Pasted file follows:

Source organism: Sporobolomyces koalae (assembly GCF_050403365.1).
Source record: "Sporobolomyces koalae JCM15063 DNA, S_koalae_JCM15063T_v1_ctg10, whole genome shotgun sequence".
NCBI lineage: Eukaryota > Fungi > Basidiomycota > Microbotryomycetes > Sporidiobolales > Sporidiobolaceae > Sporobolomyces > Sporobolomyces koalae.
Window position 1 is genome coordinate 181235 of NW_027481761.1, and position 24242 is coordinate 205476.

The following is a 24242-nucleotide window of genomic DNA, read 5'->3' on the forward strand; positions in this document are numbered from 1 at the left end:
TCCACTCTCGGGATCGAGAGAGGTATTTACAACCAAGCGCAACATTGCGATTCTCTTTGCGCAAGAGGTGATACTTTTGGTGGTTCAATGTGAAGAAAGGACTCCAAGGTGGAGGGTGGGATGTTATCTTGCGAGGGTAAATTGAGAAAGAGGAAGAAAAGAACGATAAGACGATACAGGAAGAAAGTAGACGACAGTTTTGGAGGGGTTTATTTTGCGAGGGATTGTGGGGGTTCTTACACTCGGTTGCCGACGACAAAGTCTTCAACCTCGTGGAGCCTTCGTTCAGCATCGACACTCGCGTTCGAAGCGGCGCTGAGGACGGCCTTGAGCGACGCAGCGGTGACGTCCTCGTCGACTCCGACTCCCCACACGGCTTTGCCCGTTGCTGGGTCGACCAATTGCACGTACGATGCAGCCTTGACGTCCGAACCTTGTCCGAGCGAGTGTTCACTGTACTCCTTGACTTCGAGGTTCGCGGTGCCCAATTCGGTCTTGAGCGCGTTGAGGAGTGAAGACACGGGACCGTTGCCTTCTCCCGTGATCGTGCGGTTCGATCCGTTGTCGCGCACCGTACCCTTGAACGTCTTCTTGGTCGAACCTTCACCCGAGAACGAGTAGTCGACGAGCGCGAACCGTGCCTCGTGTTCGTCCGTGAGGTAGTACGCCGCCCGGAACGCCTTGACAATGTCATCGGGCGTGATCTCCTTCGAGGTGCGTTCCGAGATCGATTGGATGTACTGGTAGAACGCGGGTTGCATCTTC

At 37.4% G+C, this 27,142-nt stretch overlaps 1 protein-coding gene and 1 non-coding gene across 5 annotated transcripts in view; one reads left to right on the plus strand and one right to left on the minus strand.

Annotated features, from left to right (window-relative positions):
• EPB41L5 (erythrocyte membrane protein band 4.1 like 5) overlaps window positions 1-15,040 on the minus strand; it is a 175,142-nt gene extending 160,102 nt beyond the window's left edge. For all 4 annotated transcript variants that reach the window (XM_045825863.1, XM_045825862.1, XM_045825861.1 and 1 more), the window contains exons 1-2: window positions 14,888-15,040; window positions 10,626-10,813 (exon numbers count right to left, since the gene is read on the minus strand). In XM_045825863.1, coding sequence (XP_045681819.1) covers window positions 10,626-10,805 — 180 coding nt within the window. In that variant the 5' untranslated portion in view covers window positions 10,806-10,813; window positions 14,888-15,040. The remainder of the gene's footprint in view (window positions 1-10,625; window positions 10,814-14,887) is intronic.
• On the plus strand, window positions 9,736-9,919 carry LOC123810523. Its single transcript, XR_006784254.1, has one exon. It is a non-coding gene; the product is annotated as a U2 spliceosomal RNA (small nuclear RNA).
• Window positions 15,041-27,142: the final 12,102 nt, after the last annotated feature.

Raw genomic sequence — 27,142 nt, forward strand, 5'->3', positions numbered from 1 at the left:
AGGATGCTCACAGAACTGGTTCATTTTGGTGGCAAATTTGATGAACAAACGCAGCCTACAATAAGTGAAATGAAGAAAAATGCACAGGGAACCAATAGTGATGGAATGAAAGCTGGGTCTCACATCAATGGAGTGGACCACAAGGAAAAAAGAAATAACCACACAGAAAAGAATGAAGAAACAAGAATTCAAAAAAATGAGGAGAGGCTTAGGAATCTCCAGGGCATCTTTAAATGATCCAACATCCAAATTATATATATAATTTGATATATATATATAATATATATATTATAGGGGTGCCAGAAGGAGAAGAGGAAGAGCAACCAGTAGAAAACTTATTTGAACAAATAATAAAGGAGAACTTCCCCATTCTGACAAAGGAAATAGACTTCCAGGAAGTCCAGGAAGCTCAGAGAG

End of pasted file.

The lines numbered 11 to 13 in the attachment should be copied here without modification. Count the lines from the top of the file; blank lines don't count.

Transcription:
• Window positions 15,041-27,142: the final 12,102 nt, after the last annotated feature.

Raw genomic sequence — 27,142 nt, forward strand, 5'->3', positions numbered from 1 at the left:
AGGATGCTCACAGAACTGGTTCATTTTGGTGGCAAATTTGATGAACAAACGCAGCCTACAATAAGTGAAATGAAGAAAAATGCACAGGGAACCAATAGTGATGGAATGAAAGCTGGGTCTCACATCAATGGAGTGGACCACAAGGAAAAAAGAAATAACCACACAGAAAAGAATGAAGAAACAAGAATTCAAAAAAATGAGGAGAGGCTTAGGAATCTCCAGGGCATCTTTAAATGATCCAACATCCAAATTATATATATAATTTGATATATATATATAATATATATATTATAGGGGTGCCAGAAGGAGAAGAGGAAGAGCAACCAGTAGAAAACTTATTTGAACAAATAATAAAGGAGAACTTCCCCATTCTGACAAAGGAAATAGACTTCCAGGAAGTCCAGGAAGCTCAGAGAG